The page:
CHARLES TOWN – Officials with the United Way of the Eastern Panhandle say it’s not too late to sign up to tackle projects needed at area nonprofits and in the homes of struggling individuals — a laundry list of tasks that includes everything from walking dogs at the Jefferson County Animal Welfare Society to fixing closet doors for elderly homeowners.
Hundreds already have signed up to be part of the United Way’s 18th-annual Day of Caring community work day on Sept. 11, but United Way leaders say more manpower is needed.
Tiffany Lawrence, who joined the United Way as director of resource development and marketing earlier this month, said the organization is expecting to see even more volunteers come out next month than in past years.
“Last year, when I was involved just as a volunteer, I know we must have had more than 1,200 come and volunteer because we ran out of Day of Caring shirts,” she said. “This year, we’ve ordered more. We’d like to have 1,300 volunteers or more.”
Volunteers have until Tuesday to sign up, Lawrence said. Anyone interested in getting more information should contact Keleigh Taylor at the United Way office (email@example.com or 304-263-0603, Ext. 24).
Volunteers across the Panhandle begin the Day of Caring at 7:30 a.m. with kickoff breakfasts that double as pep rallies. Jefferson County volunteers and organizers will meet at The Inn in Charles Town while those in Berkeley will meet at War Memorial Park in Martinsburg and in Morgan County, at the Board of Education offices in Berkeley Springs.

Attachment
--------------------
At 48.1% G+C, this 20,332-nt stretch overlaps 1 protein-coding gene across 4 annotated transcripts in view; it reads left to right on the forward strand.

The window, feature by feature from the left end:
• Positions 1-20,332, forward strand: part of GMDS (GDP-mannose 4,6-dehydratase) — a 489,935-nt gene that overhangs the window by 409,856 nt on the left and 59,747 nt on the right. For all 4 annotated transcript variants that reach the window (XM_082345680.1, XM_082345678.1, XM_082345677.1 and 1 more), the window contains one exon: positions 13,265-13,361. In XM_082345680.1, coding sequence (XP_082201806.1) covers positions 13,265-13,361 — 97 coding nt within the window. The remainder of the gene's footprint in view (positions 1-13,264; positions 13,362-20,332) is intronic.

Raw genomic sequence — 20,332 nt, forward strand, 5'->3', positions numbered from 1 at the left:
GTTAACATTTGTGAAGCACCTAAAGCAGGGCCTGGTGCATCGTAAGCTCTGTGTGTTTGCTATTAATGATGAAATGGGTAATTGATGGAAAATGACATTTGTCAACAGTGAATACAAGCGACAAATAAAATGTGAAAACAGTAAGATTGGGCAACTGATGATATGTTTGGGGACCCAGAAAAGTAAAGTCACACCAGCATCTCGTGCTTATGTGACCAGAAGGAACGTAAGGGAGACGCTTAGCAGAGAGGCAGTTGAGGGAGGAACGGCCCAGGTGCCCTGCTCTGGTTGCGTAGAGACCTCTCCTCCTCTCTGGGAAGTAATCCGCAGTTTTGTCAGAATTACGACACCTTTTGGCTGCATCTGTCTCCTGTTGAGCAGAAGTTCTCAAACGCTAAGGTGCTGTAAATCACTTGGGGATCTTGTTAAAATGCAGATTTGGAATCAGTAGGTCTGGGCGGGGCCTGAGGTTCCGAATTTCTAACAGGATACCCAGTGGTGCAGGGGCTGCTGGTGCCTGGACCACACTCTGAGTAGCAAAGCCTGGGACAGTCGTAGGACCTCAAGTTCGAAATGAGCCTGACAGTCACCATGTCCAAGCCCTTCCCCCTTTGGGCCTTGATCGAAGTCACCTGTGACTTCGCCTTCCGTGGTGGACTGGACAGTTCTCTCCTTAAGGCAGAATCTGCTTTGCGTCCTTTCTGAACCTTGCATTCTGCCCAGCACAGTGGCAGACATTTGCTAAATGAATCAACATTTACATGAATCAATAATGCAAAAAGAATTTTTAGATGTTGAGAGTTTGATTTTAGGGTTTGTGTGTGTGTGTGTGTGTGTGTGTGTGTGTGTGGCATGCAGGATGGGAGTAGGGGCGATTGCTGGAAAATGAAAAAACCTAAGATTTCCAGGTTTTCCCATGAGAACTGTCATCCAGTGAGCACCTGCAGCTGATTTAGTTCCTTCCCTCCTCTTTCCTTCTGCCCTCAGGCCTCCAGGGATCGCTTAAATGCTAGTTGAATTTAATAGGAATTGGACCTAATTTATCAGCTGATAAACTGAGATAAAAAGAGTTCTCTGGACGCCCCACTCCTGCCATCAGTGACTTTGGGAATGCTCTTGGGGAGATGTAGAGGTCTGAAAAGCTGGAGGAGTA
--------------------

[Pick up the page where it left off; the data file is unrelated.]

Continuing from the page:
From there, volunteers will head into neighborhoods to take on projects requested by the dozens of nonprofits that partner with the United Way of the Eastern Panhandle.
According to Lawrence, the agencies requesting help this year include the Boys and Girls Club locations in all three counties, Berkeley Senior Services, the Jefferson County Animal Welfare Society and Good Shepherd Interfaith Volunteer Caregivers.
Some volunteers will be sent to the homes of Good Shepherd clients with fix-it projects such as faulty closet doors, Lawrence said. Anyone who signs up as a Day of Caring volunteer must sign a confidentiality agreement, she said.
By helping out, volunteers in the Panhandle contribute hundreds of thousands of dollars worth of labor in Berkeley, Jefferson and Morgan counties on the Day of Caring, United Way officials say.
Said Joanne Wadsworth, the Day of Caring chairwoman: “We are so pleased that after so many years, the Day of Caring remains stronger than ever. The enthusiasm continues to grow and we see more and more volunteers getting involved every year.”
There are other ways of helping out on Sept. 11, too. Members of the Young Professionals of the Eastern Panhandle are sponsoring a Mega Food Drive, designed to restock the shelves at area food pantries.
Sponsoring businesses will collect cans of soup and tuna, boxes of cereal, peanut butter, jelly, boxed macaroni and cheese, and other non-perishable items through Sept. 11. Young Professionals also will collect food at area grocery stores on the Day of Caring.
Lawrence’s former employer, Hollywood Casino at Charles Town Races, again is supplying the commemorative Day of Caring T-shirts for volunteers, she said.